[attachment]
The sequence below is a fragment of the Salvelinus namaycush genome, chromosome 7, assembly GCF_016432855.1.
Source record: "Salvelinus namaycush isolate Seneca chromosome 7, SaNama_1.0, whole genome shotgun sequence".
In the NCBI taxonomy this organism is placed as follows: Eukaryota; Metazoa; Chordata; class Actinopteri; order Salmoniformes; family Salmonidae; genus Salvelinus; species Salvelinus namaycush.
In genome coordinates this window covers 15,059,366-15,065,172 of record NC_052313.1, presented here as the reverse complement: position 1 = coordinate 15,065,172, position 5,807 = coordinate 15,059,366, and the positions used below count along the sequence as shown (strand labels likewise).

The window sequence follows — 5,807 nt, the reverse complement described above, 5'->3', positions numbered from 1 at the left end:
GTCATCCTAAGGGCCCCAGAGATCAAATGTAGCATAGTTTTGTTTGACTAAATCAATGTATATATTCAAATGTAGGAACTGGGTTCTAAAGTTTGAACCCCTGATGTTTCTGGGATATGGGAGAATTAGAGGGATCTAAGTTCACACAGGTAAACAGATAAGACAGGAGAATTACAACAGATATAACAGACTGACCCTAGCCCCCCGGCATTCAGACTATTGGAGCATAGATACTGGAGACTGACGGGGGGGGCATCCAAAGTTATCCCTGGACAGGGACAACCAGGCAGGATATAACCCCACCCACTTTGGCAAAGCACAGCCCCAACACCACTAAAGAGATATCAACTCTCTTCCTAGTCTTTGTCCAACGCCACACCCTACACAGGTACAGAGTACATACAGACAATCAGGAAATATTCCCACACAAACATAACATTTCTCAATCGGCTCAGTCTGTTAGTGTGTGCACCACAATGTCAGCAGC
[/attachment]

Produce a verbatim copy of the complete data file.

The sequence below is a fragment of the Salvelinus namaycush genome, chromosome 7, assembly GCF_016432855.1.
Source record: "Salvelinus namaycush isolate Seneca chromosome 7, SaNama_1.0, whole genome shotgun sequence".
In the NCBI taxonomy this organism is placed as follows: Eukaryota; Metazoa; Chordata; class Actinopteri; order Salmoniformes; family Salmonidae; genus Salvelinus; species Salvelinus namaycush.
In genome coordinates this window covers 15,059,366-15,065,172 of record NC_052313.1, presented here as the reverse complement: position 1 = coordinate 15,065,172, position 5,807 = coordinate 15,059,366, and the positions used below count along the sequence as shown (strand labels likewise).

The window sequence follows — 5,807 nt, the reverse complement described above, 5'->3', positions numbered from 1 at the left end:
GTCATCCTAAGGGCCCCAGAGATCAAATGTAGCATAGTTTTGTTTGACTAAATCAATGTATATATTCAAATGTAGGAACTGGGTTCTAAAGTTTGAACCCCTGATGTTTCTGGGATATGGGAGAATTAGAGGGATCTAAGTTCACACAGGTAAACAGATAAGACAGGAGAATTACAACAGATATAACAGACTGACCCTAGCCCCCCGGCATTCAGACTATTGGAGCATAGATACTGGAGACTGACGGGGGGGGCATCCAAAGTTATCCCTGGACAGGGACAACCAGGCAGGATATAACCCCACCCACTTTGGCAAAGCACAGCCCCAACACCACTAAAGAGATATCAACTCTCTTCCTAGTCTTTGTCCAACGCCACACCCTACACAGGTACAGAGTACATACAGACAATCAGGAAATATTCCCACACAAACATAACATTTCTCAATCGGCTCAGTCTGTTAGTGTGTGCACCACAATGTCAGCAGC